Interview: David Coffey, President of Baptist World Alliance

The Baptist World Alliance celebrated its first centennial last year under the shadow of the Southern Baptist Convention’s sudden funding and membership withdrawal. But while the Alliance had to dig deep in its reserves to cover the costs, the Congress opened new opportunities for vision planning, networking and capacity building for the 100-year organization.

On Saturday, the BWA held its first Window on the World celebratory gathering, in McClean, Va., 10 miles West of Washington, marking the first such international meeting since last year’s Congress. At the gathering, newly inaugurated president David Coffey shared his visions for the future and encouraged Baptists to live out their Christian identity through unity, persistent faith, and respect.

The following are excerpts from an interview with Coffey on the Baptist World Alliance, its current situation and future hopes for growth.

There have been concerns about the financial situation of the Alliance since the SBC pull-out. How are things going now?

I’m delighted to say that we are ending the year remarkably well. We are balancing our books despite being de-funded and holding a major world Congress where we had to assist people from all over the world who didn’t have enough money to come. So you can imagine this has been a hugely challenging year, but it has been wonderfully encouraging.

What are some of the larger visions you foresee for the remainder of your term?

It is important to guide unity. Unity is not once given. I am just celebrating 40 years of marriage this year. I have to preserve the love for my wife and she for me. It is the same for the Baptist World Alliance – you must never ever take unity for granted. Another focus is mission – we have the Living Water program, in which we are investing very heavily. That means we are doing training conference in all continents.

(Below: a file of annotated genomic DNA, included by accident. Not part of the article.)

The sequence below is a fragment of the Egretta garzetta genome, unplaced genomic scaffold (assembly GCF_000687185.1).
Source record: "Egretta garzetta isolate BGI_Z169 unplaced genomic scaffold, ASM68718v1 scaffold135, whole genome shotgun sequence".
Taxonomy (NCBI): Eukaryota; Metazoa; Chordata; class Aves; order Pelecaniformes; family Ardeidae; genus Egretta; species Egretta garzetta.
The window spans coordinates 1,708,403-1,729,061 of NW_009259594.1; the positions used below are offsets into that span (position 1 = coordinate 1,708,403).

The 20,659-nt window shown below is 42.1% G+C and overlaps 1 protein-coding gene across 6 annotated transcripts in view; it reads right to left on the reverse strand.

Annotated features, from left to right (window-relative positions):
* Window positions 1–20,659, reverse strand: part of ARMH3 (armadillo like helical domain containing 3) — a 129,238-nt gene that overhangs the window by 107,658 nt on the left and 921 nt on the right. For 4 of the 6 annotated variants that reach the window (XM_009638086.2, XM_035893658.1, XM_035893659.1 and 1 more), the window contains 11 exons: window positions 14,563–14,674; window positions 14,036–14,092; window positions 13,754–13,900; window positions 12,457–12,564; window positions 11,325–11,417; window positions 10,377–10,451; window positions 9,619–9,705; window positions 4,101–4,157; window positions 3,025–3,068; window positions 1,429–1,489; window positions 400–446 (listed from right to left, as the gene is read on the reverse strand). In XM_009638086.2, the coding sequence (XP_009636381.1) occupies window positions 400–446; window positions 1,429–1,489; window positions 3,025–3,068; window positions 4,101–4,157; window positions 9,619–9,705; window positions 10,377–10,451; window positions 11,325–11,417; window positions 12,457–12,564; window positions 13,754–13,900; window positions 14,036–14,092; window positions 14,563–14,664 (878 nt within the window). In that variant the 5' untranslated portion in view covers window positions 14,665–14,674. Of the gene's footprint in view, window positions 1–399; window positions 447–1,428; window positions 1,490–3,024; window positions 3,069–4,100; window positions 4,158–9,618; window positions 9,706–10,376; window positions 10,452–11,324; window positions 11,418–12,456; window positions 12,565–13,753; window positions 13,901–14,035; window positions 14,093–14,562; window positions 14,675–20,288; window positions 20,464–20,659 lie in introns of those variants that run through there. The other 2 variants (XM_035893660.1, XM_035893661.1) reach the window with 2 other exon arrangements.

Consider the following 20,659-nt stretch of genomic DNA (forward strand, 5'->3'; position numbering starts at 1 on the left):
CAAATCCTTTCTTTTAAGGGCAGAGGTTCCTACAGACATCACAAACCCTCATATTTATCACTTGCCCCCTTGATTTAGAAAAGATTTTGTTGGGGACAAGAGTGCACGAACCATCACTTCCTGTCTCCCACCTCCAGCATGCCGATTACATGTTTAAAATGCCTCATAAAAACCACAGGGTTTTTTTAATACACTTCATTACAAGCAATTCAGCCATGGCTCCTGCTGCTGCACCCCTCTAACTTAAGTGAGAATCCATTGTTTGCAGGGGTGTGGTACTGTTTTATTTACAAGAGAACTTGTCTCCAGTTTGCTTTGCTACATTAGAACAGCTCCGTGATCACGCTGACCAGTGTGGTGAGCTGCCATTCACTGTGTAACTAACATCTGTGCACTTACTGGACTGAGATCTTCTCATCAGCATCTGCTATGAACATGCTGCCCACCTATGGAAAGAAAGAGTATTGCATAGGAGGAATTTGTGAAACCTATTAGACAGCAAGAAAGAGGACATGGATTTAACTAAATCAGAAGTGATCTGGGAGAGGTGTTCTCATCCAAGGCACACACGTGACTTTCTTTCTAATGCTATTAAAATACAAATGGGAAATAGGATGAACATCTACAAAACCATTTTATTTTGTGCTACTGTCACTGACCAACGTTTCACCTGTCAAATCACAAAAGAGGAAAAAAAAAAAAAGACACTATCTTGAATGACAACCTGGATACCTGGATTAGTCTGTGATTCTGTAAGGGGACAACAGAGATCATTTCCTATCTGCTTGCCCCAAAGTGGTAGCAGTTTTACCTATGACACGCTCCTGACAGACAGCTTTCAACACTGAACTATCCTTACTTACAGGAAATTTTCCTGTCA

What about unity with other Christian communions?

In a fortnight’s time there will be a delegation going from the BWA to meet with representatives from the Vatican. Every five years we hold significant conversations with one of the major faith traditions. We’ve had Lutheran, Mennonite, Anglican conversations. We are now resuming conversation with the Catholics.

What is a wise way for Christians to address the Muslim world?

Respect other faith traditions. Learn about those other faith traditions and live out with deep conviction your own faith conviction. Be not ashamed of following Jesus Christ. Be not ashamed of loving your sacred Scriptures, the Holy Word, the Bible.

I think that there are some in every faith tradition that can give that faith tradition a bad name. But it is possible for people of faith traditions to live peaceably alongside one another.

We want religious liberty for Christians in Muslim countries, and we want religious liberty for Muslims in Christian countries. That I think is the way of peace, and we then have a better platform to build community relations. It all starts by respect, knowledge and by living out your own faith with humility and conviction.

Any other general comments for Baptists in North America?

I would be concerned for my own heart and my prior loyalty. If I am a servant of Jesus Christ, then that loyalty exceeds every other loyalty. It exceeds any loyalty to a political party, to a political ideology, or to a national alliance. First of all I am a citizen of Heaven. That makes me a good citizen of the country I belong to. But if those two become reversed, then we’ve lost something in terms of that prior loyalty and commitment. Be a good citizen of the Heavenly Kingdom, lived out by being a good citizen in the early kingdom, wherever that may be.